The Bank Holiday Caller

Throughout my life responding to the whims of my consuming public, there have always been a certain number of Unreasonable People who have rather curious expectations of what I should be providing to them.

This was illustrated to no bigger extent today – a bank holiday – when the phone rang at 6:30pm. Until that point, as far as I had been aware (as I’m not always there to hear the landline ringing) – it had been a quiet weekend. Exactly what you might expect on a bank holiday weekend. No calls. Good.

But someone did ring at 6:30pm. A few points.

It was a bank holiday.

Even if it wasn’t a bank holiday, it was out of hours anyway.

They didn’t leave a message.

Because I am such a neurotic individual, shortly afterwards I did 1471 to find out the number, and perhaps cross-reference it against my phonebook to see if I could track down the anti-social individual. Tragically, there was no match.

But then my brain was getting really annoyed with this person. I decided I would try to hold back on my anger. They may have forgotten what type of day it was. They may have forgotten the time. It happens. I have quite a few retired customers to whom the weekends are just another day. Every day is a weekend.

So if that was the case, they would call back tomorrow.

They didn’t. They didn’t even call back the next day. Or the next. Or the next.

So what is the mentality of this person? It is an exercise in futility to get angry over things like this, but I do. I can’t help it. I have tried to stop my brain being so obsessed with social norms and customs like this, but at times I feel more like Larry David in Curb Your Enthusiasm. It just happens…

What kind of person gives ONE opportunity to take their custom, and offers it at such an incredibly inconvenient and thoughtless time? One single call, leaving no message, on the evening of a bank holiday day?

If they’d left a message, it would have eased my entire worries. Leaving a message is a tacit admission of “I will wait for when it is a more convenient moment for you” – that is OK. It recognises that you are not the centre of the universe, and that just because it is convenient for you right at this moment, it might not be convenient for the object of your call.

Over time my brain has come to accept that these things are inevitable. There are some massively rude people out there. They could even be the type of people where, should the boot me on the other foot, and I call them at 10pm at night, they would be greatly offended. Rude, rude, rude. They are out there. I know all too well from my brothers who have worked in call centres.

I also wonder, if I had answered the call, would they have said something like, “Oh I wasn’t expecting you to answer!” – I have heard that before when I’ve answered calls at slightly odd times, which I used to do a lot more than I do now. In fact, I try to be very strict with the cut off times now.

I honestly never thought I’d be able to exercise my social observation powers so much through business. An unfortunate, and unwanted, side-effect.

Then again, I guess not everyone’s like me.

And the customer is not always right.


The Customer Is Always Right

There are generally two different types of customer that I see. The ones who don’t know what they’re doing and admit it, and the ones who don’t know what they’re doing but don’t admit it.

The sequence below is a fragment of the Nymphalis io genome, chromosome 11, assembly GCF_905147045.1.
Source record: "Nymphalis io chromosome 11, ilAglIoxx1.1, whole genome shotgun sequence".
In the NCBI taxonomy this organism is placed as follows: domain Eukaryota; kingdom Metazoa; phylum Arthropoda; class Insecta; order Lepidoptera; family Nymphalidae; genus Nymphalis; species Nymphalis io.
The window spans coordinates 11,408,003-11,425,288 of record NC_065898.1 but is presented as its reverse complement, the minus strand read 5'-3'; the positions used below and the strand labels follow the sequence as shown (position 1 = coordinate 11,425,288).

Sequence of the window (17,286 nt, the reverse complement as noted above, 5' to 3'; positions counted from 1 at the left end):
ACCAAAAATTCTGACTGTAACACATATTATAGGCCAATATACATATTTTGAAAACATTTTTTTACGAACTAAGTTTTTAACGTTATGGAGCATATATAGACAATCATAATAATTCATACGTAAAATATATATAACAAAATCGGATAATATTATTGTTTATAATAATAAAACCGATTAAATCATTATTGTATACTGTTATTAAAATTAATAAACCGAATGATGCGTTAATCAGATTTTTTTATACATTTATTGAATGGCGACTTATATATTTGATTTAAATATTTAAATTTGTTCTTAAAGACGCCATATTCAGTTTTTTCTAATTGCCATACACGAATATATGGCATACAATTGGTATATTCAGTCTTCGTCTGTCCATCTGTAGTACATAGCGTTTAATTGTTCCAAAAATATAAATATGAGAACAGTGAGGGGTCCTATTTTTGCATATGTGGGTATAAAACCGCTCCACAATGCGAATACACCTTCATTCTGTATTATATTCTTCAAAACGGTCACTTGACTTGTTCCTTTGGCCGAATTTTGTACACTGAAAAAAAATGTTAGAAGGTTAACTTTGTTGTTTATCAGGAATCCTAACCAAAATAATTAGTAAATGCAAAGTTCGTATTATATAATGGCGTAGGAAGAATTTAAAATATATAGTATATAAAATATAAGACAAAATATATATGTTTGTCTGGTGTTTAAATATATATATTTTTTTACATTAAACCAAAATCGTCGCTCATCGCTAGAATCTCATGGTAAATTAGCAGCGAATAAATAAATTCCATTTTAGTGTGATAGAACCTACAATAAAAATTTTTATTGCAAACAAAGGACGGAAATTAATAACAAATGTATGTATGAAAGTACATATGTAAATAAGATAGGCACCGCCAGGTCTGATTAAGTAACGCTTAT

The former are easy. They put their hands up and accept that they were responsible through ignorance. This is good. It means I know when I tell them what went wrong and how they can avoid it in future that they are actually listening to me. Some of them even take notes. This is good.

The latter are deadly. In some cases, they take their ignorance to a different level, and instead believe that they already have all the answers. They frequently cite technobabble in support of what they were doing, sometimes getting terms wrong, using them in the wrong way, or just plain making stuff up.

These are the most difficult.

I’ve learned to be extremely tactful in my business dealings with customers. For this kind, I invariably nod and agree with what they were saying, bearing in mind the old axiom that is the subject of this post. I don’t like to show people up. I don’t want to embarrass them by calling bullshit on something they’ve just said. After all, they’re paying my wages.

It’s probably true of any “maintenance” profession though. I’m sure when I’ve had plumbers and other technical people around I’ve said some nonsense and they’ve agreed with it. After all, we sometimes just want to make conversation, or pretend we know what’s going on. In some ways, by doing that we like to think that by showing we know what’s going on, we will be able to tell if there’s the potential of a rip-off in the pipeline.

So with that in mind, that also wants to make me leave my customers alone, because I’ve been in their shoes at some point. Also, by me acknowledging to them that they know something about the subject, it makes them think that I will be kind to them, and not try to invent problems that aren’t actually there. Which, as we all know, is what car mechanics do…

I probably go out of my way though to avoid this impression. I’m constantly worried that my customer is going to think I’m sitting there time-wasting to run up the clock, or when I’m ordering parts that I’m going to massively overcharge for it. So much so that I reckon I under-charge. My labour is cheaper than anyone in town by a long way. Parts, I only ever add a few quid.

Maybe I’m just not ruthless enough to run a business…